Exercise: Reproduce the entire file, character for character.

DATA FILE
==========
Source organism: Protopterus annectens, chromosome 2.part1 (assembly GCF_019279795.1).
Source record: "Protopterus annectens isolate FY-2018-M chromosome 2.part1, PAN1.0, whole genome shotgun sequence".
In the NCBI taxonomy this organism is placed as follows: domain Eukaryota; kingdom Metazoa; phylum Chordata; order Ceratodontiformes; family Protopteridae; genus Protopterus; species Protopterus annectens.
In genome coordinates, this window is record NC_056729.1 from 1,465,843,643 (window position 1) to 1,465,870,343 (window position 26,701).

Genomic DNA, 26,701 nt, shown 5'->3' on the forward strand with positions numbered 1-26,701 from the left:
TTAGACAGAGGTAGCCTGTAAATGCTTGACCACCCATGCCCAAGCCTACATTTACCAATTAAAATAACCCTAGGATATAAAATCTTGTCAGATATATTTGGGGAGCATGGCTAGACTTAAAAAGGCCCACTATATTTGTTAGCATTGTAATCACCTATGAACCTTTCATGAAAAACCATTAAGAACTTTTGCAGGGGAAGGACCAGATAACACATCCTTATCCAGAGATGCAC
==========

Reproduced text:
Source organism: Protopterus annectens, chromosome 2.part1 (assembly GCF_019279795.1).
Source record: "Protopterus annectens isolate FY-2018-M chromosome 2.part1, PAN1.0, whole genome shotgun sequence".
In the NCBI taxonomy this organism is placed as follows: domain Eukaryota; kingdom Metazoa; phylum Chordata; order Ceratodontiformes; family Protopteridae; genus Protopterus; species Protopterus annectens.
In genome coordinates, this window is record NC_056729.1 from 1,465,843,643 (window position 1) to 1,465,870,343 (window position 26,701).

Genomic DNA, 26,701 nt, shown 5'->3' on the forward strand with positions numbered 1-26,701 from the left:
TTAGACAGAGGTAGCCTGTAAATGCTTGACCACCCATGCCCAAGCCTACATTTACCAATTAAAATAACCCTAGGATATAAAATCTTGTCAGATATATTTGGGGAGCATGGCTAGACTTAAAAAGGCCCACTATATTTGTTAGCATTGTAATCACCTATGAACCTTTCATGAAAAACCATTAAGAACTTTTGCAGGGGAAGGACCAGATAACACATCCTTATCCAGAGATGCAC